Your body and mind will thank you for taking an extra minute to reflect on what you’re grateful for, when you sit down at the Thanksgiving table.
A friend made you laugh with a text message. You’re going on vacation next month. Your cat likes you. Your team made the playoffs. Your family makes you feel needed. When you take a minute to remember all the good things in your life, no matter how big or small they may be, it can pay off big time for your health.
“Review what you are grateful for,” suggests Carolyn Kaloostian, MD, MPH, clinical assistant professor of family medicine (clinician educator) at the Keck School of Medicine of USC. “It doesn’t matter if you do it in the morning, at lunch or in the evening. All that matters is you are specific when you do it — and that you do it once a day.
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Here are six of the proven ways that gratitude helps your health:
1. It is a stress reliever.
When you’re feeling anxious and tired, instead of numerating your woes, try counting your blessings instead. Numerous studies have shown that simply by remembering the positive things in the world around you, and in your own life, you can help boost levels of the feel-good hormones: serotonin and dopamine.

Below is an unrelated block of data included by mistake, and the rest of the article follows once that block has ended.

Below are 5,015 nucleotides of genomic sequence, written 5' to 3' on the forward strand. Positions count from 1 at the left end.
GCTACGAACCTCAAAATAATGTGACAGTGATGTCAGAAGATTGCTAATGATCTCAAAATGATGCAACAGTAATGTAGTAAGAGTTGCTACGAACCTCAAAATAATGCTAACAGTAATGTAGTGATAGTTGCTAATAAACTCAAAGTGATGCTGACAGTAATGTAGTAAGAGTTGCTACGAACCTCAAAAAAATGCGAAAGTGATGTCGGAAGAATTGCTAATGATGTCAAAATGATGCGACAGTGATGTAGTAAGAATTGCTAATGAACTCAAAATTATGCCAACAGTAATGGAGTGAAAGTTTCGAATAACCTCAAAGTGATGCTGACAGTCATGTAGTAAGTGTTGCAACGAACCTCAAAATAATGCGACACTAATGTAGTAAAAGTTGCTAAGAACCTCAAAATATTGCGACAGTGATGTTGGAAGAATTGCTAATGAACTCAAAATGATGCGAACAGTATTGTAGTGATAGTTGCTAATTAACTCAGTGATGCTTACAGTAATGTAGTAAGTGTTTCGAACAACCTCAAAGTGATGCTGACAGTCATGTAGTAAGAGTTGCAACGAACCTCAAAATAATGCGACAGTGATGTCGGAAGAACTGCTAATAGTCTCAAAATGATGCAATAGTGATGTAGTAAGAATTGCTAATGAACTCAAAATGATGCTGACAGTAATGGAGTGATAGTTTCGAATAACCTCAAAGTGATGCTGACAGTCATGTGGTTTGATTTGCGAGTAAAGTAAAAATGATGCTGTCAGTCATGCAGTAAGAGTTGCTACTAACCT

2. It is a natural pain reliever.
Move over Advil. One study found that those who were more grateful were less likely to report feeling aches and pains. Try it. You have nothing to lose.
3. It helps you sleep better.
Have you heard of a gratitude journal? The idea is that you write down a few things you’re grateful for, every night, before going to bed. One study found that those who did this for a week said they had more restful nights. The researchers theorize that the practice helps calm your mind.
4. It can help keep your blood pressure in check.
Lowered blood pressure is a likely a side effect of reduced stress. Whatever the reason, those who practice gratitude have a 16% lower diastolic blood pressure and a 10% lower systolic blood pressure than those who don’t.
5. It boosts your immune system.
Next time you feel a cold coming on, take a few minutes to appreciate the good things in your life. One study showed that those who are more optimistic have stronger immune systems, and optimism and gratitude go hand in hand.
6. It makes you happier.
When you focus on what you have instead of what you don’t, you’re less likely to be depressed. Gratitude keeps you focused on the present, instead of worrying about what might be.
by Anne Fritz
If you are in the Los Angeles area and are looking for exceptional care from some of the top physicians in the world, be sure to schedule an appointment, by calling (800) USC-CARE (800-872-2273) or by visiting keckmedicine.org/request-an-appointment.